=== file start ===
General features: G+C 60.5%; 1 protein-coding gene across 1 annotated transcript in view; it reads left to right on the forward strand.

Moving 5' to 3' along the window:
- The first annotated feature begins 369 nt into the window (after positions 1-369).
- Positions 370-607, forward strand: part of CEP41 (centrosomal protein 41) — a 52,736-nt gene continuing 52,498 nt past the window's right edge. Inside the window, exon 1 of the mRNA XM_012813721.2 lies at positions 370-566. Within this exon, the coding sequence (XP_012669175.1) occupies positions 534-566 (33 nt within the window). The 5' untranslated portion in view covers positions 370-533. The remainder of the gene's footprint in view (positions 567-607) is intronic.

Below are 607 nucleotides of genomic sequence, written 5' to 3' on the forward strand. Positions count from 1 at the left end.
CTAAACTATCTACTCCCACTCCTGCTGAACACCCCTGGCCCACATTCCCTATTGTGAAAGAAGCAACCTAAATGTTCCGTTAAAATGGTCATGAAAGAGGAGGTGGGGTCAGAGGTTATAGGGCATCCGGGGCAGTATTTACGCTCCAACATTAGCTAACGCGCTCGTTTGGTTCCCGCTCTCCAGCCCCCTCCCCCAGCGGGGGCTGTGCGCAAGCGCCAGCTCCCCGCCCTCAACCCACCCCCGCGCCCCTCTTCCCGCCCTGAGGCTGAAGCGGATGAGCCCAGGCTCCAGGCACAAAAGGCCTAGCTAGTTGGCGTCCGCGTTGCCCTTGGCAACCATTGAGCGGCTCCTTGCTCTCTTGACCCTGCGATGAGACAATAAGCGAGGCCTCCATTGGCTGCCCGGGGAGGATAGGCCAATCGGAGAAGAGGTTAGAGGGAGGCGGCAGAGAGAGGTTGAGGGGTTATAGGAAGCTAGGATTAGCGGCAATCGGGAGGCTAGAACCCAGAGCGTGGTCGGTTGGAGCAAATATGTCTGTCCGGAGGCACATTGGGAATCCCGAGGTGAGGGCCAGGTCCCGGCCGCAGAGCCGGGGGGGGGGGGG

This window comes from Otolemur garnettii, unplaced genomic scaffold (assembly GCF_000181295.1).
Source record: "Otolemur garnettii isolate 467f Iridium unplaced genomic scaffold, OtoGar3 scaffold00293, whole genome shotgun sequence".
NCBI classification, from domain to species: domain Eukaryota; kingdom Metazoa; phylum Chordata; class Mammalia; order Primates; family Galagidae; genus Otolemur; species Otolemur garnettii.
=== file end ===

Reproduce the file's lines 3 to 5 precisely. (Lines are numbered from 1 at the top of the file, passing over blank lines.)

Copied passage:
- The first annotated feature begins 369 nt into the window (after positions 1-369).
- Positions 370-607, forward strand: part of CEP41 (centrosomal protein 41) — a 52,736-nt gene continuing 52,498 nt past the window's right edge. Inside the window, exon 1 of the mRNA XM_012813721.2 lies at positions 370-566. Within this exon, the coding sequence (XP_012669175.1) occupies positions 534-566 (33 nt within the window). The 5' untranslated portion in view covers positions 370-533. The remainder of the gene's footprint in view (positions 567-607) is intronic.

Below are 607 nucleotides of genomic sequence, written 5' to 3' on the forward strand. Positions count from 1 at the left end.